Sometimes Classic Authors Did Diversity Right

Today I was enchanted as I read this defense of C.S. Lewis. I was surprised to hear that anyone had ever thought The Chronicles of Narnia to be sexist. Indeed, when I was a child, The Chronicles were one of two pieces of pivotal work that showed me a steady stream of strong female characters. I remember getting frustrated only at Aslan’s comment that “women in war” was an ugly thing, but honestly given the time period I didn’t take that much offense.

As it was, I noted that Aslan only said it was ugly, not that Lucy and Susan wouldn’t be good at it. Which was a far cry from most of the crap that was out there at the time. And as an adult, my perspective on war is that it’s pretty much ugly for anyone at all.

I think that we have to be really careful about overanalyzing works of fiction. We have to be careful about looking for racism and sexism that don’t exist. I really want to celebrate authors that worked to do better, even if they didn’t do it perfectly.

I also think we should keep in mind that we’re all swimming around in this toxic cultural soup. None of us is going to get every aspect of this right. What we should be contemplating is whether or not people try. I’m not saying that we can’t offer a critical assessment of a work. That’s vital to a proper understanding of fiction, and part of a rich tradition of literary criticism.

I just think that we need to be careful about being hasty to take offense, or being hasty to assume that something sexist or racist is happening when, in fact, it isn’t.

Human beings are nuanced, and our portrayals are going to be nuanced. We have to be careful not to shove ourselves into one role where the only time we’ll accept a female as “strong” is if she does things exactly as a man would do them. In fact, we need to celebrate all of the different kinds of strength.

As I explained to my daughter very recently: “Certainly, kicking the ass of a bad guy can be a strength. So can keeping it together as you wipe the brow of a sick family member. So can choosing to be a beacon of love and light in a tough world. There is also strength in compassion, in kindness, in nurturing. And we should only ever admire an asskicker if they’re doing it in the defense of someone else, someone weaker then themselves.”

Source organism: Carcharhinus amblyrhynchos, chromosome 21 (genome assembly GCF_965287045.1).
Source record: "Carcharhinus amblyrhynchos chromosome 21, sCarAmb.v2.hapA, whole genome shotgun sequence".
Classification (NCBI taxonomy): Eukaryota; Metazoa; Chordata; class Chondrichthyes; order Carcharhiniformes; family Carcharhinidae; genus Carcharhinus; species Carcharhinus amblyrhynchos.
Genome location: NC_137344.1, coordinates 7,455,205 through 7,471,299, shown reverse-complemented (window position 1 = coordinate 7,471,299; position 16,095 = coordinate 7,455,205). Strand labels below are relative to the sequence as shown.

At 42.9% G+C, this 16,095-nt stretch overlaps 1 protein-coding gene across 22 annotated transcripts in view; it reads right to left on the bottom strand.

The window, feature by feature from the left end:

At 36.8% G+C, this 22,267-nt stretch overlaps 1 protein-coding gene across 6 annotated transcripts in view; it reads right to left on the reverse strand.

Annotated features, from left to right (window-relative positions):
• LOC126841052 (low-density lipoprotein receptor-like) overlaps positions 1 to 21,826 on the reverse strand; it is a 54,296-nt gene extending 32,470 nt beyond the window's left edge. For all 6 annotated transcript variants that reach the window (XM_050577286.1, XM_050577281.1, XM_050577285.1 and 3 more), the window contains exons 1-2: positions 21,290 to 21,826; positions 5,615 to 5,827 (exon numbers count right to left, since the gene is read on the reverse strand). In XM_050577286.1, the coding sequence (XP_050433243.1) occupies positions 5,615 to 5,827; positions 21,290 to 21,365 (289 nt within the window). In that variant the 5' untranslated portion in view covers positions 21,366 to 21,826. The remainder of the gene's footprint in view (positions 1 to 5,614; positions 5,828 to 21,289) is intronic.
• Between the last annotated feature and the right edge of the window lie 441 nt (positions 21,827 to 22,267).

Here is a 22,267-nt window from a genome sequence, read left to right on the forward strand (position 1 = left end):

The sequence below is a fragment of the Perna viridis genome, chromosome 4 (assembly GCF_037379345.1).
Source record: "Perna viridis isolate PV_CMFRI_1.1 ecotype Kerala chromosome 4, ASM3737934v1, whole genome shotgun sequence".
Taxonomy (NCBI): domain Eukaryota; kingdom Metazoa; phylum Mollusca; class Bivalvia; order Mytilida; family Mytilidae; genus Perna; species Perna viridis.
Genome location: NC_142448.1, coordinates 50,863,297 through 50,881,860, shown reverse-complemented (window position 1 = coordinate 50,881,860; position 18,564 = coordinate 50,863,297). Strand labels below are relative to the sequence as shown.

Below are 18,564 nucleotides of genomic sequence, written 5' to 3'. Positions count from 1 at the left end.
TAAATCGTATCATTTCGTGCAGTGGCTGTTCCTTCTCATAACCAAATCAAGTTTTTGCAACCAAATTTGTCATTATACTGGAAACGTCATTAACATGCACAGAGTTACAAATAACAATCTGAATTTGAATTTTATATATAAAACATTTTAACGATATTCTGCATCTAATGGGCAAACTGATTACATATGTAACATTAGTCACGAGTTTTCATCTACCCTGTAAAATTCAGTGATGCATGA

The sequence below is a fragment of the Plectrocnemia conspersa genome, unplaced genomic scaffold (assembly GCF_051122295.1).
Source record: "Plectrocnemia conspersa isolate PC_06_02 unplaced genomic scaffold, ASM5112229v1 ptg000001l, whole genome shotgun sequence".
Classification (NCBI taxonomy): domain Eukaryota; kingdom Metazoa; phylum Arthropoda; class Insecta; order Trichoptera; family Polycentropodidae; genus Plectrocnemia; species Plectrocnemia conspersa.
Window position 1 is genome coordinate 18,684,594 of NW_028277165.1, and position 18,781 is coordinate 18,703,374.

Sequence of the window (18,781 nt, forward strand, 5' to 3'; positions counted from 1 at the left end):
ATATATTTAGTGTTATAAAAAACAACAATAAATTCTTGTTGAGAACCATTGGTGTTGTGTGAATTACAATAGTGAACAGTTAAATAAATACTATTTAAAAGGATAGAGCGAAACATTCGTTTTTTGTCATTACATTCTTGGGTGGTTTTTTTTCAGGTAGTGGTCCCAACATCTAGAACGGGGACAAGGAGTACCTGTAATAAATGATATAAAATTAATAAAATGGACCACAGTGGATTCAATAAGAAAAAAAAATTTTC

Lewis gave us many female characters who demonstrated many kinds of strength. And we can’t say that you’re failing at diversity if your female characters have negative traits. That’s loony. All of us have negative traits. When I made Peter Corbie a coward I wasn’t saying that all men are cowards. I was making a statemnet about Peter, and Peter alone. When I made Ava emotionally closed off and inaccessible I was making a statement about Ava…not about women or womanhood in general. Sometimes a character is just a character.

And we have a term for characters without flaws. We call them Mary Sue and Gary Stu!

Let’s be zealous in our attempts to use fiction to make a better and more just world, but let’s not be so zealous that we toss good literature out the window because we refuse to recognize the nuance.

BTW, thanks to Thea Van Diepen. She shared the Lewis defense article on Facebook, and gave me this little bit of food for thought today.

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11 thoughts on “Sometimes Classic Authors Did Diversity Right

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